The Cold Within

20140718-154935-56975304.jpgToday I ran into two of my teachers from junior high and high school and was reminded of why I want to be an English teacher. As I was chatting with one of them, she mentioned my favorite junior high English teacher, Mrs. M. I had Mrs. M in the eighth grade and haven’t kept in touch with her (though, I might just try finding her in the phone book to send her a thank you card). She was by far my favorite teacher that I had in junior high. And now that I’m thinking about it, she’s probably the reason why I fell in love with reading, writing, and why I want to be a teacher.

We studied so many topics in her class but the only thing I remember was reading “The Diary of Anne Frank.” As some of you may know, I LOVE Anne Frank. Her diary changed my life and the way that I look at the world. If you haven’t read it, please go read it. It’s far more interesting than my blog. Anyhow, while we were studying the Holocaust, Mrs. M shared the poem “The Cold Within” by James Patrick Kinney. He wrote it in the eight grade and since then it’s become a very famous poem (you can read it here).  After we read it as a class, she asked us in her sweet old lady voice, “What does it mean to die from the cold within?”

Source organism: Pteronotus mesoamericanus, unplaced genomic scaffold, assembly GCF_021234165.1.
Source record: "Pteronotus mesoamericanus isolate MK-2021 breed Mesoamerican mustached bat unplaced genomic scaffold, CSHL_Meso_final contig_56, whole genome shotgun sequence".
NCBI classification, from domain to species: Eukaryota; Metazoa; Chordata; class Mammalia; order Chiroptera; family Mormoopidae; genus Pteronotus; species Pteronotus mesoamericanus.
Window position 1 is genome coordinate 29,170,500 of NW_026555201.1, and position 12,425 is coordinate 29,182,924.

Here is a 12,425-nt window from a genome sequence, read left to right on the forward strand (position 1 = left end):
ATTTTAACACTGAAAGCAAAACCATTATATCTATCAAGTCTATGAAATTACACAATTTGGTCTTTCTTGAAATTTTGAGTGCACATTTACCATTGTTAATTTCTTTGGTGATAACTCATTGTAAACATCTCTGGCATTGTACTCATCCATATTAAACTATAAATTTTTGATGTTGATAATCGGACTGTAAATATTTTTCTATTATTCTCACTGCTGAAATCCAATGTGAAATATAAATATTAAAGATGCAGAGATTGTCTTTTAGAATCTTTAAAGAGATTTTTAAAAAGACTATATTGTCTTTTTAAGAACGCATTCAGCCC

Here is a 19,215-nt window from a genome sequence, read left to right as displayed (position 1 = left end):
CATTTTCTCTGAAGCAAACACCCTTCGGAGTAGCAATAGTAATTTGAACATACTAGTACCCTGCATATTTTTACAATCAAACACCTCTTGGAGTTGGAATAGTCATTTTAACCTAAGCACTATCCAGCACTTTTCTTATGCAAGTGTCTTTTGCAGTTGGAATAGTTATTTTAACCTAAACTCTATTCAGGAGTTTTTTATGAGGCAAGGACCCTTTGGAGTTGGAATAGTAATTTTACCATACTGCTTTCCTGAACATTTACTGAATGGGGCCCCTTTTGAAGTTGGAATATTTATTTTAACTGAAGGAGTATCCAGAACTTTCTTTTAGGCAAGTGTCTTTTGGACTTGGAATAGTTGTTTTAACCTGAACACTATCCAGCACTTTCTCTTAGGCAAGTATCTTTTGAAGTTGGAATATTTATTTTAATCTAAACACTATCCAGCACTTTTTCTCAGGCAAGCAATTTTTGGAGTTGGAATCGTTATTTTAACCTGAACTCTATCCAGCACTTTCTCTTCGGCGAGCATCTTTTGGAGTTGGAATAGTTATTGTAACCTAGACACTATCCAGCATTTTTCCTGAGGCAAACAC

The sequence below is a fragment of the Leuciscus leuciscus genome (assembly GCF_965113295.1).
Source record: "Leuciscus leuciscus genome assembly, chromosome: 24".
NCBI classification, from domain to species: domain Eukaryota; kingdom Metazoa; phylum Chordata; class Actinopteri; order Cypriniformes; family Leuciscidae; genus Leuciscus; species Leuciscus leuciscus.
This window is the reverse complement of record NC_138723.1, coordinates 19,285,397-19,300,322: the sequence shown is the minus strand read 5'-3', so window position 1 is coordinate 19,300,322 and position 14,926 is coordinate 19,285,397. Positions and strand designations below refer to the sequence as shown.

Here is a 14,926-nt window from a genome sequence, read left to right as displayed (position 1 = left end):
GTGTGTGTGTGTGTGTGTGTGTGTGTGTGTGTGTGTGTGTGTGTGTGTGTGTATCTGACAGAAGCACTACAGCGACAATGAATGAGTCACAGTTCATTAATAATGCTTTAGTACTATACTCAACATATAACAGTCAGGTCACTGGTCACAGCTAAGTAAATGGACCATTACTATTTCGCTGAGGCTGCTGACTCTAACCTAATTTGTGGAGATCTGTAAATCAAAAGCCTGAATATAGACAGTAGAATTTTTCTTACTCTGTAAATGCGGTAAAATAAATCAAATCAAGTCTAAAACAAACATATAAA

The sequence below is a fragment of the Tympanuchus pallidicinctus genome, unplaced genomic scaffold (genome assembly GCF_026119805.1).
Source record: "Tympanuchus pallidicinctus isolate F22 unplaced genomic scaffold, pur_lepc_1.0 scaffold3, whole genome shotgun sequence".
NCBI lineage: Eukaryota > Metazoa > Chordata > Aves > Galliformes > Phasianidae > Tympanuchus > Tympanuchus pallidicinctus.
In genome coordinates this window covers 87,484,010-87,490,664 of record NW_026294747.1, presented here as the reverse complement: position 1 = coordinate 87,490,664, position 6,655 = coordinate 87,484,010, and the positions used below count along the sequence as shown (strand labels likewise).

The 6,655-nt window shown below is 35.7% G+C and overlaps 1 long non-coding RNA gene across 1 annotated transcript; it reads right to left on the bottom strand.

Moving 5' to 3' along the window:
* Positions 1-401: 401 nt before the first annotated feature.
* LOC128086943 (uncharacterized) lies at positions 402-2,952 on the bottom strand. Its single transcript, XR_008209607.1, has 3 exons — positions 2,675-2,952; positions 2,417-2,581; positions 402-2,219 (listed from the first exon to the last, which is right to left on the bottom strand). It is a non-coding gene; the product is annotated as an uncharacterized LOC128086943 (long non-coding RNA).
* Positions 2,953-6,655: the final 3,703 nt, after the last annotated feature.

As an eighth-grader, I think I would’ve said something like, “To not let go of being prejudice against others” or “To not give someone your “stick of birch.” Or something along those lines. But now, as a twenty-two year-old, I would change that answer to a rather lengthy one:

It’s letting the darkness or hate or grudges or whatever take over. It’s letting prejudices stop you from doing something kind. It means living in misery and spite. It kills you spiritually, mentally, emotionally, and physically–and if you ask me, that doesn’t sound like a very pleasant way to die. Looking back at my eighth grade self, I didn’t think that dying from the cold within meant so much and more than what I’ve touched on.

Granted, we all have our grudges and are imperfect people. We all make mistakes. We all have to make our own choices. For me, I’ve always believed that everyone has genuine good in them. But that causes me to pause and think about why we all hold onto the cold at times. How come we can’t let it go? . . . [Please don’t start singing “Let It Go” from Frozen] . . .  What does it mean to die from the cold within? So tell me, dear readers, what are your thoughts on the cold within?



We’ll cover the “Why I Want To Be A Teacher” part soon…but I’ll give you a hint: It has something to do with wanting to help them grow, learn, and how their “stick of birch” matters in the world.

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